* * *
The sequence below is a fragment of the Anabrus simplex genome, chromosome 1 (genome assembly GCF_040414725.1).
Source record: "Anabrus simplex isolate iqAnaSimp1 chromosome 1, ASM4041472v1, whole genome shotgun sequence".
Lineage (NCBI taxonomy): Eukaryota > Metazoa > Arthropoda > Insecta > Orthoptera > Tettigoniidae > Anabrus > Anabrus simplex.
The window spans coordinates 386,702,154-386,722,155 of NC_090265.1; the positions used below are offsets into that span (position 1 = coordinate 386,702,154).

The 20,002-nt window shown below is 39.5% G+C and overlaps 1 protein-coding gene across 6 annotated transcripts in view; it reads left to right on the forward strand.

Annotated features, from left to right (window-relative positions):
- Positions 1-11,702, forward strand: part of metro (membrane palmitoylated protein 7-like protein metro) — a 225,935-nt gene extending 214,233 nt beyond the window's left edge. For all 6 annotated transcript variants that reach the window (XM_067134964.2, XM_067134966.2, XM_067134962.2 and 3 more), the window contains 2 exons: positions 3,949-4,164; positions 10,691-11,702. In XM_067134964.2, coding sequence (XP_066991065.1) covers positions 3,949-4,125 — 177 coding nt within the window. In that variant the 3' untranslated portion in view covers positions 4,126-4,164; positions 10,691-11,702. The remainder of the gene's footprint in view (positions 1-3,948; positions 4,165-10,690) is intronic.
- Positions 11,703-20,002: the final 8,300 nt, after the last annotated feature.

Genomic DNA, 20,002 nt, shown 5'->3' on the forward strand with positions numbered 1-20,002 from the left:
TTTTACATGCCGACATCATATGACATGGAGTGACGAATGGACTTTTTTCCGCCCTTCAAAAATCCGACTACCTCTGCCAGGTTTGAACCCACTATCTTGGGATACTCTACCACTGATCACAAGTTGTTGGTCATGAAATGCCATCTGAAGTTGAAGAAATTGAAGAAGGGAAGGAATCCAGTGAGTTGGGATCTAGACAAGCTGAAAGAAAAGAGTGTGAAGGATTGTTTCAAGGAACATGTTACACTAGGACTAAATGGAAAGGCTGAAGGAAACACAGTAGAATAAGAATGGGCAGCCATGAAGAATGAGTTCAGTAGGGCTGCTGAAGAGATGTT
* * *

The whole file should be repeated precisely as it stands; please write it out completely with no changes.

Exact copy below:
The sequence below is a fragment of the Anabrus simplex genome, chromosome 1 (genome assembly GCF_040414725.1).
Source record: "Anabrus simplex isolate iqAnaSimp1 chromosome 1, ASM4041472v1, whole genome shotgun sequence".
Lineage (NCBI taxonomy): Eukaryota > Metazoa > Arthropoda > Insecta > Orthoptera > Tettigoniidae > Anabrus > Anabrus simplex.
The window spans coordinates 386,702,154-386,722,155 of NC_090265.1; the positions used below are offsets into that span (position 1 = coordinate 386,702,154).

The 20,002-nt window shown below is 39.5% G+C and overlaps 1 protein-coding gene across 6 annotated transcripts in view; it reads left to right on the forward strand.

Annotated features, from left to right (window-relative positions):
- Positions 1-11,702, forward strand: part of metro (membrane palmitoylated protein 7-like protein metro) — a 225,935-nt gene extending 214,233 nt beyond the window's left edge. For all 6 annotated transcript variants that reach the window (XM_067134964.2, XM_067134966.2, XM_067134962.2 and 3 more), the window contains 2 exons: positions 3,949-4,164; positions 10,691-11,702. In XM_067134964.2, coding sequence (XP_066991065.1) covers positions 3,949-4,125 — 177 coding nt within the window. In that variant the 3' untranslated portion in view covers positions 4,126-4,164; positions 10,691-11,702. The remainder of the gene's footprint in view (positions 1-3,948; positions 4,165-10,690) is intronic.
- Positions 11,703-20,002: the final 8,300 nt, after the last annotated feature.

Genomic DNA, 20,002 nt, shown 5'->3' on the forward strand with positions numbered 1-20,002 from the left:
TTTTACATGCCGACATCATATGACATGGAGTGACGAATGGACTTTTTTCCGCCCTTCAAAAATCCGACTACCTCTGCCAGGTTTGAACCCACTATCTTGGGATACTCTACCACTGATCACAAGTTGTTGGTCATGAAATGCCATCTGAAGTTGAAGAAATTGAAGAAGGGAAGGAATCCAGTGAGTTGGGATCTAGACAAGCTGAAAGAAAAGAGTGTGAAGGATTGTTTCAAGGAACATGTTACACTAGGACTAAATGGAAAGGCTGAAGGAAACACAGTAGAATAAGAATGGGCAGCCATGAAGAATGAGTTCAGTAGGGCTGCTGAAGAGATGTT